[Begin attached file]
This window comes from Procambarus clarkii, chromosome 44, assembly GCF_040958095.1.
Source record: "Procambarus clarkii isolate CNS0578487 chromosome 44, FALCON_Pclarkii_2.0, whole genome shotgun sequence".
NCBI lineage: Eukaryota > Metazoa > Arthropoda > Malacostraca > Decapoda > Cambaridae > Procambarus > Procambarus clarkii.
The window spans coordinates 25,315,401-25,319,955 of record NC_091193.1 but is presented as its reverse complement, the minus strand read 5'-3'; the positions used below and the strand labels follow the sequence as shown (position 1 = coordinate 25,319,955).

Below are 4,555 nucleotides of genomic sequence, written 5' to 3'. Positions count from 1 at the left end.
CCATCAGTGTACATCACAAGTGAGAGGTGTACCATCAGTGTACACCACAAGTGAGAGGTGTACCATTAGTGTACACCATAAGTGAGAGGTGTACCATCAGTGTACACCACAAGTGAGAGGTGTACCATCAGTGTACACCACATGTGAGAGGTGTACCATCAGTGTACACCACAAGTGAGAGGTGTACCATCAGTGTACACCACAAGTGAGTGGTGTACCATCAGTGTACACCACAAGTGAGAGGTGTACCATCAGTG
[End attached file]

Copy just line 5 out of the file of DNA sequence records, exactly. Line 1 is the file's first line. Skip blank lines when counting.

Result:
Below are 4,555 nucleotides of genomic sequence, written 5' to 3'. Positions count from 1 at the left end.